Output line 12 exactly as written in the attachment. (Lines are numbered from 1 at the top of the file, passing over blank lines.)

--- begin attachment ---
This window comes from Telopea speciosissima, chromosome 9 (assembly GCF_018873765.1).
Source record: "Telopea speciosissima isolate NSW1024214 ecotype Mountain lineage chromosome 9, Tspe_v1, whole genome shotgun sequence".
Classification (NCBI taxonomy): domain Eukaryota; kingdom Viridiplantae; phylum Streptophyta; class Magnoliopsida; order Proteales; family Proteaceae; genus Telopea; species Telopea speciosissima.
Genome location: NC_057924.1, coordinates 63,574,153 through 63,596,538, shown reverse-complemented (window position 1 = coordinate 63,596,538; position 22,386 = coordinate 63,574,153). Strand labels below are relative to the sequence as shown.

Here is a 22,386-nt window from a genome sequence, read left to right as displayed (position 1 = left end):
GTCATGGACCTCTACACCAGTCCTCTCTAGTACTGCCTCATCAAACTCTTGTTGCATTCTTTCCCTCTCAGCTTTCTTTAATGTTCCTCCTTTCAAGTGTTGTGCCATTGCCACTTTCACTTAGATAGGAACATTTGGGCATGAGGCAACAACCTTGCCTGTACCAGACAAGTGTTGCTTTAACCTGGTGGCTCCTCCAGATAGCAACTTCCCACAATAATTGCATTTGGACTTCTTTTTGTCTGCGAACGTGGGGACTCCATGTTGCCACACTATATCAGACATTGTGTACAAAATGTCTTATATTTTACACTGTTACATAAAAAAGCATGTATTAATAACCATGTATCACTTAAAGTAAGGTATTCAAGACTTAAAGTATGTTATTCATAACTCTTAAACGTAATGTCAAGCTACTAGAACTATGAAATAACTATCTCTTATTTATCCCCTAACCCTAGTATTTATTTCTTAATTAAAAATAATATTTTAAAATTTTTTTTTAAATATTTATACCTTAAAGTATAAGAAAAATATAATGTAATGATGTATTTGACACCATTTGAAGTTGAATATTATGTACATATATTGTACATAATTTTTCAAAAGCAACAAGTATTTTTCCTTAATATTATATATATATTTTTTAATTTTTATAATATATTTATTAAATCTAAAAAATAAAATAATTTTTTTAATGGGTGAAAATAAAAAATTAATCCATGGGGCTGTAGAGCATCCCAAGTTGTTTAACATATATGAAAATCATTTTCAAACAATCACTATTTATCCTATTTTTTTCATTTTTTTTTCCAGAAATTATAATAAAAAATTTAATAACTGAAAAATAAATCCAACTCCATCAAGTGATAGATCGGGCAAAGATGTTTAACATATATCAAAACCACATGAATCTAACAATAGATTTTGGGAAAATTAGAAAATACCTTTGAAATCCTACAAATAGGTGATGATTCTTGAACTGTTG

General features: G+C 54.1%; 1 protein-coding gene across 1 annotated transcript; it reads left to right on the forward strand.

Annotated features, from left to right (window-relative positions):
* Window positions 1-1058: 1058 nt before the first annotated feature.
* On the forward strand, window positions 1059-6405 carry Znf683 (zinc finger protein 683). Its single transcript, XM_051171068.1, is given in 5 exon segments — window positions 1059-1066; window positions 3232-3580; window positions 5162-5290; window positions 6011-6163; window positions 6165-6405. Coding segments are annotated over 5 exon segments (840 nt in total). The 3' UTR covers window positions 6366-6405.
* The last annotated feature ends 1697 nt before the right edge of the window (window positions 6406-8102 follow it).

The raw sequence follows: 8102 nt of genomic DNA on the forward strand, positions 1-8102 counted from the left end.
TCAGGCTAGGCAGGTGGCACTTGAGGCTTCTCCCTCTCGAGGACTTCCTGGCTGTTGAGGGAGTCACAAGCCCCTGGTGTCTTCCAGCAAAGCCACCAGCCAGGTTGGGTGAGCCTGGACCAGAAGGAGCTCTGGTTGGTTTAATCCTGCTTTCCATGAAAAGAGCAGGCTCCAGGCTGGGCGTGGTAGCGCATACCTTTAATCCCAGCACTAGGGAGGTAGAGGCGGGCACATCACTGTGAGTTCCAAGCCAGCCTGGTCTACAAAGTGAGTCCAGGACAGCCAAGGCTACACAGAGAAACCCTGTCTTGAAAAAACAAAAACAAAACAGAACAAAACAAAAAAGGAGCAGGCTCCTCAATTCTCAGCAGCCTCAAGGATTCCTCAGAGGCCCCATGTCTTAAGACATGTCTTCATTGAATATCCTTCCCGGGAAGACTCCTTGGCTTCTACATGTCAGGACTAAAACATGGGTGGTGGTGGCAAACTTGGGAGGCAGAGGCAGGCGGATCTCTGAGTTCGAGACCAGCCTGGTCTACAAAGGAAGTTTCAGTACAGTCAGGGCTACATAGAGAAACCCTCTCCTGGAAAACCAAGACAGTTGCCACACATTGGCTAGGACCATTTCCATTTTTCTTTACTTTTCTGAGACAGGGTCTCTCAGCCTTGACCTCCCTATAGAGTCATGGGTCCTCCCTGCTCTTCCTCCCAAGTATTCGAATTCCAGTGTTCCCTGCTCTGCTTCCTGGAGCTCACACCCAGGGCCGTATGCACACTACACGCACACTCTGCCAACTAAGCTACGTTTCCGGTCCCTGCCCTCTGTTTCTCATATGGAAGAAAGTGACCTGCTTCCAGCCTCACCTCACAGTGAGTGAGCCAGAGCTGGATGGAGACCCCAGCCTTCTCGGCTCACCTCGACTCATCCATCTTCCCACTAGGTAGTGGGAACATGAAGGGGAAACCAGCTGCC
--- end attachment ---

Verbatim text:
The raw sequence follows: 8102 nt of genomic DNA on the forward strand, positions 1-8102 counted from the left end.